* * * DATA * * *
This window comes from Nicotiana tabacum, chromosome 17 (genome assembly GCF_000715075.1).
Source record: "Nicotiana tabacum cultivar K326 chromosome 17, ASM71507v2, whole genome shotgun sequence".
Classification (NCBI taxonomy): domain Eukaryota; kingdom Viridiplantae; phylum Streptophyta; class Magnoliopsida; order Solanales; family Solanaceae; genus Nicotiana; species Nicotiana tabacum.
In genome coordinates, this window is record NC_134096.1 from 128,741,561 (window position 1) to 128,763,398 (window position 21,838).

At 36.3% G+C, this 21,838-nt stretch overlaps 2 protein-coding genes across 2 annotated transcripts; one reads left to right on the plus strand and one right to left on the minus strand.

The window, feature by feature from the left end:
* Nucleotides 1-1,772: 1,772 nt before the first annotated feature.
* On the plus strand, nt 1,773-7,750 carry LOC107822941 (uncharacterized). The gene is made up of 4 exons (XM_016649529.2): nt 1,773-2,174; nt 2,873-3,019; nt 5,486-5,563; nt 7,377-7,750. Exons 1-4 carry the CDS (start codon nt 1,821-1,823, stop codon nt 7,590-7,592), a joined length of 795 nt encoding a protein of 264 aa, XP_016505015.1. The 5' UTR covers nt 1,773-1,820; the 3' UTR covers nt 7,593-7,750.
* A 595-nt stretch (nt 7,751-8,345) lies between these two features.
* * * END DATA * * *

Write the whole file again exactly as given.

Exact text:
This window comes from Nicotiana tabacum, chromosome 17 (genome assembly GCF_000715075.1).
Source record: "Nicotiana tabacum cultivar K326 chromosome 17, ASM71507v2, whole genome shotgun sequence".
Classification (NCBI taxonomy): domain Eukaryota; kingdom Viridiplantae; phylum Streptophyta; class Magnoliopsida; order Solanales; family Solanaceae; genus Nicotiana; species Nicotiana tabacum.
In genome coordinates, this window is record NC_134096.1 from 128,741,561 (window position 1) to 128,763,398 (window position 21,838).

At 36.3% G+C, this 21,838-nt stretch overlaps 2 protein-coding genes across 2 annotated transcripts; one reads left to right on the plus strand and one right to left on the minus strand.

The window, feature by feature from the left end:
* Nucleotides 1-1,772: 1,772 nt before the first annotated feature.
* On the plus strand, nt 1,773-7,750 carry LOC107822941 (uncharacterized). The gene is made up of 4 exons (XM_016649529.2): nt 1,773-2,174; nt 2,873-3,019; nt 5,486-5,563; nt 7,377-7,750. Exons 1-4 carry the CDS (start codon nt 1,821-1,823, stop codon nt 7,590-7,592), a joined length of 795 nt encoding a protein of 264 aa, XP_016505015.1. The 5' UTR covers nt 1,773-1,820; the 3' UTR covers nt 7,593-7,750.
* A 595-nt stretch (nt 7,751-8,345) lies between these two features.